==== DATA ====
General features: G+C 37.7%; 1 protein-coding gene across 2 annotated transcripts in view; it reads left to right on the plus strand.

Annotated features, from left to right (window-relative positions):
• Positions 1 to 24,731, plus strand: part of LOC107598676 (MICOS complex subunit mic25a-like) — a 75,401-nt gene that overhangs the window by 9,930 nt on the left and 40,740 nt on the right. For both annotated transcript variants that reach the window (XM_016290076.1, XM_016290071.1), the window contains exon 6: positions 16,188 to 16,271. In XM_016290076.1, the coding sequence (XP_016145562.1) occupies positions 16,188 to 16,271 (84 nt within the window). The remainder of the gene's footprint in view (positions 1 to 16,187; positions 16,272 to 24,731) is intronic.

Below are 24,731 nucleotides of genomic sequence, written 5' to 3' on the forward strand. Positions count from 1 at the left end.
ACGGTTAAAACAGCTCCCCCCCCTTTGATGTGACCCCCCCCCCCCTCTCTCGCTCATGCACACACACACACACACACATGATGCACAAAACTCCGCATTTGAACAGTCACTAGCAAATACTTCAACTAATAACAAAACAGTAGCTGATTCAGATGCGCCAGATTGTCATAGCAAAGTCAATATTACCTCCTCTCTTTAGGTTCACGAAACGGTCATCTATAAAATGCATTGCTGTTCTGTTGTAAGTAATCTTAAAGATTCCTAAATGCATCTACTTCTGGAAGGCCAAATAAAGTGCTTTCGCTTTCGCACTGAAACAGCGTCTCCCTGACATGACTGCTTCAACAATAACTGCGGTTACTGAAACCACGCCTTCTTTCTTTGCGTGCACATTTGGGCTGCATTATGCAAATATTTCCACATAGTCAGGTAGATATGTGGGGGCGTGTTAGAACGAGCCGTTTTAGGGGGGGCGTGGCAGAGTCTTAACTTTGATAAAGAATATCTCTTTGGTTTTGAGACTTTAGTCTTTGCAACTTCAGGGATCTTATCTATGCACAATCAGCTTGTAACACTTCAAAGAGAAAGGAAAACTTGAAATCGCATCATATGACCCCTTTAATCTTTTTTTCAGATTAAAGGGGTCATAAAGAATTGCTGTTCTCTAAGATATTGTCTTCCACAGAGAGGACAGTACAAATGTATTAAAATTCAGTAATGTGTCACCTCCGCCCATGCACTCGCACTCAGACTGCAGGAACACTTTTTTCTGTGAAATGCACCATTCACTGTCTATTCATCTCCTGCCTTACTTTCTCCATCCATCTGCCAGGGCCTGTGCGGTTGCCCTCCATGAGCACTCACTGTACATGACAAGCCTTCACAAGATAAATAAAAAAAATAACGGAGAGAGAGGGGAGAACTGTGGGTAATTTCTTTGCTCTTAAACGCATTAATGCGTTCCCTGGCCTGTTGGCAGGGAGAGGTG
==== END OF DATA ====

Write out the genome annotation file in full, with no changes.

General features: G+C 37.7%; 1 protein-coding gene across 2 annotated transcripts in view; it reads left to right on the plus strand.

Annotated features, from left to right (window-relative positions):
• Positions 1 to 24,731, plus strand: part of LOC107598676 (MICOS complex subunit mic25a-like) — a 75,401-nt gene that overhangs the window by 9,930 nt on the left and 40,740 nt on the right. For both annotated transcript variants that reach the window (XM_016290076.1, XM_016290071.1), the window contains exon 6: positions 16,188 to 16,271. In XM_016290076.1, the coding sequence (XP_016145562.1) occupies positions 16,188 to 16,271 (84 nt within the window). The remainder of the gene's footprint in view (positions 1 to 16,187; positions 16,272 to 24,731) is intronic.

Below are 24,731 nucleotides of genomic sequence, written 5' to 3' on the forward strand. Positions count from 1 at the left end.
ACGGTTAAAACAGCTCCCCCCCCTTTGATGTGACCCCCCCCCCCCTCTCTCGCTCATGCACACACACACACACACACATGATGCACAAAACTCCGCATTTGAACAGTCACTAGCAAATACTTCAACTAATAACAAAACAGTAGCTGATTCAGATGCGCCAGATTGTCATAGCAAAGTCAATATTACCTCCTCTCTTTAGGTTCACGAAACGGTCATCTATAAAATGCATTGCTGTTCTGTTGTAAGTAATCTTAAAGATTCCTAAATGCATCTACTTCTGGAAGGCCAAATAAAGTGCTTTCGCTTTCGCACTGAAACAGCGTCTCCCTGACATGACTGCTTCAACAATAACTGCGGTTACTGAAACCACGCCTTCTTTCTTTGCGTGCACATTTGGGCTGCATTATGCAAATATTTCCACATAGTCAGGTAGATATGTGGGGGCGTGTTAGAACGAGCCGTTTTAGGGGGGGCGTGGCAGAGTCTTAACTTTGATAAAGAATATCTCTTTGGTTTTGAGACTTTAGTCTTTGCAACTTCAGGGATCTTATCTATGCACAATCAGCTTGTAACACTTCAAAGAGAAAGGAAAACTTGAAATCGCATCATATGACCCCTTTAATCTTTTTTTCAGATTAAAGGGGTCATAAAGAATTGCTGTTCTCTAAGATATTGTCTTCCACAGAGAGGACAGTACAAATGTATTAAAATTCAGTAATGTGTCACCTCCGCCCATGCACTCGCACTCAGACTGCAGGAACACTTTTTTCTGTGAAATGCACCATTCACTGTCTATTCATCTCCTGCCTTACTTTCTCCATCCATCTGCCAGGGCCTGTGCGGTTGCCCTCCATGAGCACTCACTGTACATGACAAGCCTTCACAAGATAAATAAAAAAAATAACGGAGAGAGAGGGGAGAACTGTGGGTAATTTCTTTGCTCTTAAACGCATTAATGCGTTCCCTGGCCTGTTGGCAGGGAGAGGTG